The extraction of the magnetic signal induced by the oceanic M2 tide is typically based solely on the temporal periodicity of the signal. Here, we propose a system of tailored trial functions that additionally takes the spatial constraint into account that the sources of the signal are localized within the oceans. This construction requires knowledge of the underlying conductivity model but not of the inducing tidal current velocity. Approximations of existing tidal magnetic field models with these trial functions and comparisons with approximations based on other localized and nonlocalized trial functions are illustrated.

Conductive seawater moving through the ambient Earth's main magnetic field

In this short paper, we want to illustrate the effects that different (spatially localized) sets of trial functions can have on the approximation of the magnetic field induced by the M2 tide in the first place.

In particular, we describe a possible setup for the inclusion of spatial
localization constraints (in addition to the constraint of temporal
periodicity) for the approximation of ocean-tide-induced magnetic fields.
Clearly, the velocity field

In Sect.

The kernel

Given a so-called dictionary

In our case, we use the norm

In the following, we briefly introduce some function systems that can be used
for the constitution of

Absolute value of the vectorial Slepian function

We briefly recapitulate the notion of classical vector spherical harmonics in
a form that we need at a few occasions later on. By

The involved associated Legendre functions are, for

Going over to the vectorial setting, it is well known that every
square-integrable vector field

The vector spherical harmonics from above are defined solely on the unit
sphere and can, therefore, only be used for the expansion of vector-valued
functions on

While the set of functions

Absolute value of the trial function

The corresponding vectorial Abel–Poisson kernel is simply defined by

While the localization of Abel–Poisson kernels is of radially symmetric
nature, one is often interested in regions of more complex geometry, e.g.,
continents or oceans. Spherical Slepian functions, for instance, provide an
orthonormal system of functions that can reflect localization in such general
predefined regions

Specifically, the function

Typically, the order is

Accumulated energy for

In typical scenarios, it turns out that the eigenvalues are clustered close
to 1 and close to zero. Those eigenvalues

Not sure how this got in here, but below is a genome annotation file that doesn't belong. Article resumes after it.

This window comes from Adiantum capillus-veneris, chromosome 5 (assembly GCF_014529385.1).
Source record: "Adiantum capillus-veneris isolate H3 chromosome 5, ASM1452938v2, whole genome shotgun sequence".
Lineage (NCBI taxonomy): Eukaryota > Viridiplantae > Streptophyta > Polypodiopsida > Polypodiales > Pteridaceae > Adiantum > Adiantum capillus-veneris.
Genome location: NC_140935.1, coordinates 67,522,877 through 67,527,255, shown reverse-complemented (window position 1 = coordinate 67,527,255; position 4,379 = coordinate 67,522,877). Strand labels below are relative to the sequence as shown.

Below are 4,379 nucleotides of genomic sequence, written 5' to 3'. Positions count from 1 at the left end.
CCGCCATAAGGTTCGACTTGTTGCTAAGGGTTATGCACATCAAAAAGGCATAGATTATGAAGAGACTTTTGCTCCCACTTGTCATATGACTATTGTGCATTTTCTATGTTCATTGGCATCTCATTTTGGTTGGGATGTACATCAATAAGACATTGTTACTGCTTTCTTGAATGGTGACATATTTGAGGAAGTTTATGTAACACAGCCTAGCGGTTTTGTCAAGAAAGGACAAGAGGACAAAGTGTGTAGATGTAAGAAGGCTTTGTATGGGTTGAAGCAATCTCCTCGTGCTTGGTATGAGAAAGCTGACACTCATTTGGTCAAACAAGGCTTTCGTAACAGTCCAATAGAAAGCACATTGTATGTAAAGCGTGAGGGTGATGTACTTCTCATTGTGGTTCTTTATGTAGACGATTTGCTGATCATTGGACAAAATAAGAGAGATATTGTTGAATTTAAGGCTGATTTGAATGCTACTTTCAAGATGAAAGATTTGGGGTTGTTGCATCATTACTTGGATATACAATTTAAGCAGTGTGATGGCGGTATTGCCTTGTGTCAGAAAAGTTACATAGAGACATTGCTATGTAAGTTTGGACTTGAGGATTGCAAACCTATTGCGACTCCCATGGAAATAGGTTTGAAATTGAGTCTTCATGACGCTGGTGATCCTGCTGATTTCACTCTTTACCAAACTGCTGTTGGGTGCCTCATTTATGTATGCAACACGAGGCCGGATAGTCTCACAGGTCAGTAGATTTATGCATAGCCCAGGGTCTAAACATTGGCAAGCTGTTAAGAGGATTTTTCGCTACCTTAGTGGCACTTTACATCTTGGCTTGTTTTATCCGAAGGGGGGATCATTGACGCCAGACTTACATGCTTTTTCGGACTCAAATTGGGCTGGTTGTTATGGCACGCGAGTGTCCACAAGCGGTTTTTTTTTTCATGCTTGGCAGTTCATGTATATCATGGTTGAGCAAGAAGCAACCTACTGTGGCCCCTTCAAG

Absolute value of the radial part of the tidal model

We start with the time-harmonic Maxwell equations as already indicated in
Eq. (

Absolute value of the radial part of approximations of

For the generation of the tailored trial functions

Absolute value of the radial part of approximations of

Figure

Absolute value of the radial part of

For our experiments we rely on the CM5 geomagnetic field model (cf.

Absolute value of the radial part of approximations of superposition

The actual signals that we want to approximate are indicated in
Fig.

The difference between the approximations

Root mean square errors (RMSEs) corresponding to the approximations
of the undisturbed forward model

In the case of

The residuals of the approximations of the forward model

In Fig.

The main goal of this paper is to study the errors that are made by the
approximation of tidal magnetic fields by use of different sets of trial
functions. While, e.g.,

The authors would like to thank the following providers of software and models: Alexey Kuvshinov for the code of the X3DG solver and a processed version of the depth-integrated tidal ocean velocities from TPXO8-ATLAS, Nils Olsen for the coefficients of the M2 tidal contribution in the CM5 model, Alain Plattner for the code for the generation of vectorial Slepian functions.

The authors declare that they have no conflict of interest.

This article is part of the special issue “Dynamics and interaction of processes in the Earth and its space environment: the perspective from low Earth orbiting satellites and beyond”. It is not associated with a conference.

This work was supported by DFG grant GE 2781/1-1 within the Research Priority Program SPP 1788 “DynamicEarth”. Edited by: Juergen Kusche Reviewed by: two anonymous referees